Lewis and Clark opened up the west for the rest of the nation with their exploration. Part of their exploration included the Oregon Trail, and in 1848 Oregon Territory was incorporated into the U.S. Parts of the Oregon territory were disputed by the English, but eventually it was resolved via treaties.
On this day February 14th, in 1859, Oregon was accepted into the Union as the 33rd state. The boundary quarrel that had begun in the late 18th century, sprung from the lucrative fur trade and trading posts. The Hudson Bay Company played a key role in the fur trade. In 1818 the U.S. and Britain decided to control Oregon jointly; in 1846 in the Oregon Treaty the British were given Vancouver Island, while the U.S. received the Oregon and Washington Territory.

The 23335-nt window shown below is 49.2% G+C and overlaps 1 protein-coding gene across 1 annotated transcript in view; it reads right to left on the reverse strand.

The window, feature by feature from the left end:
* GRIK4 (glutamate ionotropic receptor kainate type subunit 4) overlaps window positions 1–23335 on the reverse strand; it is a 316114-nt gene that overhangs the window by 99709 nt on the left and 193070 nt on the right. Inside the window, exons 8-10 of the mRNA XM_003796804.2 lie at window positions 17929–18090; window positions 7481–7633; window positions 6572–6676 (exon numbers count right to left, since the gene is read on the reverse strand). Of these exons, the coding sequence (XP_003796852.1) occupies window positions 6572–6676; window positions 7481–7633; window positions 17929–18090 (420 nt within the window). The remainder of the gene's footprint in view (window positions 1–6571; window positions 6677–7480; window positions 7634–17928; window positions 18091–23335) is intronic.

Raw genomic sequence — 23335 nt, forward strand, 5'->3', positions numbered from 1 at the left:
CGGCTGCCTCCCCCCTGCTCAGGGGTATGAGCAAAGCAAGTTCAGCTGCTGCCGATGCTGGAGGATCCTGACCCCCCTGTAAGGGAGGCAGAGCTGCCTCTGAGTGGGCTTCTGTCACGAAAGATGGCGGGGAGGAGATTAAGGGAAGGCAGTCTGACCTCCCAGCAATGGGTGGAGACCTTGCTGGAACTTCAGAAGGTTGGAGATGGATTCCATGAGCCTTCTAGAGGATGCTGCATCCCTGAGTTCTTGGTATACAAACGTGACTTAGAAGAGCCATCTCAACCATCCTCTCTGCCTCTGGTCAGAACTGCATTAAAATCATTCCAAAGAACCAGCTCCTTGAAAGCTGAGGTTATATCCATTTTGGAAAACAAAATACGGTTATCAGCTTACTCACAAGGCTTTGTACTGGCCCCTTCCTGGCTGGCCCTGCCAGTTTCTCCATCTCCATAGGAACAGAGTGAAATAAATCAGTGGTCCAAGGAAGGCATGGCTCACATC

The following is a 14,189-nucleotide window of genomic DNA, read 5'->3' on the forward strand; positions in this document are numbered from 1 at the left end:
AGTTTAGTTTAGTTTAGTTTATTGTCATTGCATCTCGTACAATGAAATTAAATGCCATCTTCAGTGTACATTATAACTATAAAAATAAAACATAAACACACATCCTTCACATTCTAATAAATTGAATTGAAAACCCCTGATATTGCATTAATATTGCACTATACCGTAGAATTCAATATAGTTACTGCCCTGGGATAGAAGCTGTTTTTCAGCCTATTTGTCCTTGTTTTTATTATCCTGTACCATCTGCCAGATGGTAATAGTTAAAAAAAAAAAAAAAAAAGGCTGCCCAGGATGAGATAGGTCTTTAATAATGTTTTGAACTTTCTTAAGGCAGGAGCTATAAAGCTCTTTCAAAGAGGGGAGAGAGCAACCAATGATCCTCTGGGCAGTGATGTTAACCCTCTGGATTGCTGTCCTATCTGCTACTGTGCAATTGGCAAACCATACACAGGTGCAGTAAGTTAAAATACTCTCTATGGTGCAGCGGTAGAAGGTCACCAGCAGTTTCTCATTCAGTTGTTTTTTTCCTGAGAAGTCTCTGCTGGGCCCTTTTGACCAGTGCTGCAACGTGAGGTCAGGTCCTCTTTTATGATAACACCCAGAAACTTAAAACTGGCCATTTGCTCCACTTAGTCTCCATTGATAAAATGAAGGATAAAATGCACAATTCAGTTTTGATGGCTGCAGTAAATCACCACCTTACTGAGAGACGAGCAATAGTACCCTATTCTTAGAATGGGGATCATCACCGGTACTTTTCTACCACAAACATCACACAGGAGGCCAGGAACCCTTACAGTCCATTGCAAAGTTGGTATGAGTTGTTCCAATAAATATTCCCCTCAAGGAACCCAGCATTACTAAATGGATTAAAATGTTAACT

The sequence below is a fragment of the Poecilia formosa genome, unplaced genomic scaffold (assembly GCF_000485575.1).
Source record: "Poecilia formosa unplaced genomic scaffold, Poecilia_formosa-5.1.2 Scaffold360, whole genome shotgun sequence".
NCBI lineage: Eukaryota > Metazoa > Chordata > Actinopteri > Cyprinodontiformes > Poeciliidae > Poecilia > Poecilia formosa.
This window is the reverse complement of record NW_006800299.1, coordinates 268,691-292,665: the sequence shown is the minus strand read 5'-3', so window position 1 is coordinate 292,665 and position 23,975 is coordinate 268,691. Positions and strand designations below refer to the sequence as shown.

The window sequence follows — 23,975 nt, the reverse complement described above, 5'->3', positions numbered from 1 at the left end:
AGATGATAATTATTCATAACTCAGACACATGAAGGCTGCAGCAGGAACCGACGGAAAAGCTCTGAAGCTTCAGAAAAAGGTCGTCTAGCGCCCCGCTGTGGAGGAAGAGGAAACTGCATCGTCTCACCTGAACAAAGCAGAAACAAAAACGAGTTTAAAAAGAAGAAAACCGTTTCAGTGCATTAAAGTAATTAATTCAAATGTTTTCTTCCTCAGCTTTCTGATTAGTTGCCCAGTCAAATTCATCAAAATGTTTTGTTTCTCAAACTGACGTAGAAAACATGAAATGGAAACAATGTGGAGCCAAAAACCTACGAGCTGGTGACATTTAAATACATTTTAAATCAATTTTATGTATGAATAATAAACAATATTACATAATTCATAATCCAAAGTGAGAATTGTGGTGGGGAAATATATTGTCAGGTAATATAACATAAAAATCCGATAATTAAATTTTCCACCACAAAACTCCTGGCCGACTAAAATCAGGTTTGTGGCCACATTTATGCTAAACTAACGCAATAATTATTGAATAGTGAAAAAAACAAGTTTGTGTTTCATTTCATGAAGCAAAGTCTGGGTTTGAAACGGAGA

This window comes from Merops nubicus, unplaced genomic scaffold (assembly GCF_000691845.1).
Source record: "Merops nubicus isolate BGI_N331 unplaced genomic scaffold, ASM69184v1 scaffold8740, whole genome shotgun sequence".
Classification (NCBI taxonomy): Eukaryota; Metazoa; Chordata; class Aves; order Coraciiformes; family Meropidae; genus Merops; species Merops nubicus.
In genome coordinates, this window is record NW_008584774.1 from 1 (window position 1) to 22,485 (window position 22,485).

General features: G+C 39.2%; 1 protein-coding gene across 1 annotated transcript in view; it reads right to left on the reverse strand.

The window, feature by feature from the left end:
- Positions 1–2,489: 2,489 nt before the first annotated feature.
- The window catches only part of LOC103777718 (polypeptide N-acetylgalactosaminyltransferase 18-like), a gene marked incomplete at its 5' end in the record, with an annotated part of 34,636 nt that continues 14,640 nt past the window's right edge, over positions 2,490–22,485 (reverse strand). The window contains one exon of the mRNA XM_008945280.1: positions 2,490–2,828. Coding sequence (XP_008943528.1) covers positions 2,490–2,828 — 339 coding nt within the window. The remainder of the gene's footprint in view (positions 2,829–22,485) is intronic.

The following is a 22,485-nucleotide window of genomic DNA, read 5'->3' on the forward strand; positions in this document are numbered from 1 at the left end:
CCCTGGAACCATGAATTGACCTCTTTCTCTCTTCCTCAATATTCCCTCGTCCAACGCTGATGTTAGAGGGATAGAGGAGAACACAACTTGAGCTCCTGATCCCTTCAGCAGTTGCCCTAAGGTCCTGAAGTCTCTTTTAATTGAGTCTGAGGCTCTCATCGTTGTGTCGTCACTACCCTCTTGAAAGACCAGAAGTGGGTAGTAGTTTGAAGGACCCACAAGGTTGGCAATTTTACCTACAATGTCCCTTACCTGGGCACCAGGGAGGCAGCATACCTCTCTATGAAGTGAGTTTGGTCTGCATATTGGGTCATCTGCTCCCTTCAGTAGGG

As many flocked to Oregon during the Westward Expansion in the mid-19th century, in modern times Oregon has once again become a desirable destination. Oregon’s largest city is Portland, which is considered to have one of the best standards for quality of living in the United States and the world. Gorgeous forests, waterfalls, and lakes draw in tourists, who also get a chance to visit the hundreds of wineries and breweries in Oregon.